One of those battles is relevant to the topic of this post. As much as I like Christmas trees, enjoy the December holidays, and welcome the charitable spirit of Yuletide, I abhor all observance of and support for religion by government. I am adamant that the government and all its representatives—like school teachers, police, and elected officials—diligently refrain from commenting on or supporting any religion or lack of it, whether about its dogma, its symbols, its celebrations, its theocratic complexities, or its holy books. (In large part, they do not refrain now.) However, as persons apart from their government employment, they have Constitutionally protected rights of belief and expression just as you and I. As public servants, they do not, for in those roles they are representatives of the state. (For further reasoning about these matters, I encourage you to take a look at previous posts found under the categories of Church & State and Politics on the right side of this screen, particular the posts listed below.)

My reaction to religious expressions, then, runs hot and cold. I am unyieldingly intolerant of government engagement in religion, but light-hearted and indulgent with respect to individuals’ words of kindness, even if cloaked in a religious expression.

So whatever season you acknowledge, celebrate, or just endure, I wish you a Merry Christmas or whatever greeting best fits your intentions for warmth, happiness, joy, and goodwill.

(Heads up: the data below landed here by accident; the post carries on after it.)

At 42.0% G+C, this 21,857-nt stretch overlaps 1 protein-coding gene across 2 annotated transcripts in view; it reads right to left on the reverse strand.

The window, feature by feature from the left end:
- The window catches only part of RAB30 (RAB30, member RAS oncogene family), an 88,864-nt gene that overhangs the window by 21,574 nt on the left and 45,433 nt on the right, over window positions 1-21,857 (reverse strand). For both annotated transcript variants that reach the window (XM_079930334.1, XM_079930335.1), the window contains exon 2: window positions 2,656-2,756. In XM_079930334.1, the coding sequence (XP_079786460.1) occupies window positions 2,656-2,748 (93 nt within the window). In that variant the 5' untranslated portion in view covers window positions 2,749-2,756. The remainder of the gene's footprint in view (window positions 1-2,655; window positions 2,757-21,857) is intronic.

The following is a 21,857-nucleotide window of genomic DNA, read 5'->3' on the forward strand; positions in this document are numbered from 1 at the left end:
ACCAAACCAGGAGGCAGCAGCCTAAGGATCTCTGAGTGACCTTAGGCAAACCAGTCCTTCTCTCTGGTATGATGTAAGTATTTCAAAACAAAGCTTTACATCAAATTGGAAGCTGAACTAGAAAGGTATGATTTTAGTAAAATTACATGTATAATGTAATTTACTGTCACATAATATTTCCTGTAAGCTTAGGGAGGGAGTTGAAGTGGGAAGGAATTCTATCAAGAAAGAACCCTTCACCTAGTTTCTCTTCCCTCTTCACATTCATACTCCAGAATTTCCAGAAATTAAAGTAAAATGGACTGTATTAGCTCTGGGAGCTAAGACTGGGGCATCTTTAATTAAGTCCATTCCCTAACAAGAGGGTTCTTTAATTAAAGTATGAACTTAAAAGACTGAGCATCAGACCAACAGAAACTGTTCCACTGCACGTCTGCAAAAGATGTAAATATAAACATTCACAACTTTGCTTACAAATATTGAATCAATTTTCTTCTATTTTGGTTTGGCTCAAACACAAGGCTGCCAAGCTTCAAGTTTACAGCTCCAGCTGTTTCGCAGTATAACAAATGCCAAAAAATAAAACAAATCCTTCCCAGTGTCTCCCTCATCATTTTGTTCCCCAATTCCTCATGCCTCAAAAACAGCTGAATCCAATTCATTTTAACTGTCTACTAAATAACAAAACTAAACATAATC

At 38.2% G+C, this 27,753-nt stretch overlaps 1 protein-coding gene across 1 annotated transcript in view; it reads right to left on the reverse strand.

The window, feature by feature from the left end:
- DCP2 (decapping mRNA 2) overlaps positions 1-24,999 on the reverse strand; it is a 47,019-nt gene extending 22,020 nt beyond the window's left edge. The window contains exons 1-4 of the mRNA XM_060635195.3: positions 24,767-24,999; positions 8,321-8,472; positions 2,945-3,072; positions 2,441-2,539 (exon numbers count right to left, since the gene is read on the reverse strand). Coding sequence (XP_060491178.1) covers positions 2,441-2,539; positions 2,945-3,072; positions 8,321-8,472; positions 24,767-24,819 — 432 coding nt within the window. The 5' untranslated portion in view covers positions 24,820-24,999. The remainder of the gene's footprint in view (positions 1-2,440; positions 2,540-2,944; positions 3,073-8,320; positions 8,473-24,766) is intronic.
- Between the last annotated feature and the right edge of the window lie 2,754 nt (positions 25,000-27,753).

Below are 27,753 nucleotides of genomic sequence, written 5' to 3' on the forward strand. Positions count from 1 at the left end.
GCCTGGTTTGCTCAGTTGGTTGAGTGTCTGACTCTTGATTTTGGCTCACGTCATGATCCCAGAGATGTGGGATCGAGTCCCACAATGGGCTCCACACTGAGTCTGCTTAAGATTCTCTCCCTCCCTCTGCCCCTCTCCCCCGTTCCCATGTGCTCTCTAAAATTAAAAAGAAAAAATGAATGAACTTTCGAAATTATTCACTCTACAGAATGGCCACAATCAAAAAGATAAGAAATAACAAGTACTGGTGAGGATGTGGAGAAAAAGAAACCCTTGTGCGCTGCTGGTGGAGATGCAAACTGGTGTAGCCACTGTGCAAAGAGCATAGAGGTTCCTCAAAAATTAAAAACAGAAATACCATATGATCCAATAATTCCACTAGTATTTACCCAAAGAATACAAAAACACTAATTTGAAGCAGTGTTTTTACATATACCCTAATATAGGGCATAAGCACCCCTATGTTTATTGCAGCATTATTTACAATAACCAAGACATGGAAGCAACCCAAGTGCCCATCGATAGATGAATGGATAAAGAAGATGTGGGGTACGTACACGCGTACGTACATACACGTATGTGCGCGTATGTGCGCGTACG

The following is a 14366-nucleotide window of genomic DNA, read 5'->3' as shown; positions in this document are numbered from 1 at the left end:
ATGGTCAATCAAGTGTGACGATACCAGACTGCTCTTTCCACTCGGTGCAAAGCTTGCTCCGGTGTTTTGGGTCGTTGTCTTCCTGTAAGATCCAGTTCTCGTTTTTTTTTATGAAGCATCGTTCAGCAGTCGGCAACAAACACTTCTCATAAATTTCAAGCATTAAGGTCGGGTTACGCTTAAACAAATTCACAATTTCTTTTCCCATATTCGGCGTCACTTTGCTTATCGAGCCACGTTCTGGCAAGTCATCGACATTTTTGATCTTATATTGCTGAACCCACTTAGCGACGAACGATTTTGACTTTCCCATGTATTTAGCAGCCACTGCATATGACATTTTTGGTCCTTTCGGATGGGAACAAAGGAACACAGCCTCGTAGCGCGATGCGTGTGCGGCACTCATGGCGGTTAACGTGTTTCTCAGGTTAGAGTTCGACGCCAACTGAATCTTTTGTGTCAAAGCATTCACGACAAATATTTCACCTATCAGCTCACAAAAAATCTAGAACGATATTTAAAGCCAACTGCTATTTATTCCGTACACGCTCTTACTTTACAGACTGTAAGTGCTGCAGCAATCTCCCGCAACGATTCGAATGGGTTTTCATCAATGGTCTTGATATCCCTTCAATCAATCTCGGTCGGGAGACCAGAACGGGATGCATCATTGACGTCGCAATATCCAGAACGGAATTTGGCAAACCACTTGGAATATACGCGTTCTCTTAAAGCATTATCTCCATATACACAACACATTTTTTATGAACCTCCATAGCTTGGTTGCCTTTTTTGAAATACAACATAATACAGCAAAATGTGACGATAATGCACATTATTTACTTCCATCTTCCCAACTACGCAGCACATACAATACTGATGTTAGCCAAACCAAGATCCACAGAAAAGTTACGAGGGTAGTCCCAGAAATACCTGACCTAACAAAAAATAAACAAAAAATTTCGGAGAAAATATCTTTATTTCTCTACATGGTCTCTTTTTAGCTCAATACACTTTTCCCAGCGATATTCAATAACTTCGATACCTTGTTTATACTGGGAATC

Previous posts particularly relevant to this post: “Freedom of religion requires freedom from religion,” October 8, 2014; “Our national day of prayer,” May 1, 2014; “Public education: Using the bully(ing) pulpit,” July 19, 2013; “Theocracy’s poster boy, Alabama’s Roy Moore,” December 7, 2017; “God-given rights,” December 9, 2013; “God-given rights—2,” December 9, 2016; “Perverting the meaning of freedom of religion,” April 16, 2014; “Atheists in public office,” November 25, 2013.

About John Bruce Carver

I am a U. S. citizen living in Atlanta, Georgia, having grown up in Chattanooga, Tennessee, graduating from Chattanooga High School. I served in the Electronic Security Command of the U. S. Air Force before receiving a B.S. degree in business/economics and an M.Ed. in educational psychology, both at the University of Tennessee at Chattanooga. I then completed a Ph.D. in clinical (and research) psychology at Emory University. I have two daughters and three granddaughters. An ardent international traveller, I have been in over 70 countries for business and pleasure. My reading, other than novels, tends to be in history, philosophy, government, and light science. I identify philosophically as a secular humanist, in complete awe of the universe including my fellows and myself. I am married to my best friend, Miriam, formerly of the United Kingdom and Canada.
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6 Responses to Merry Christmas!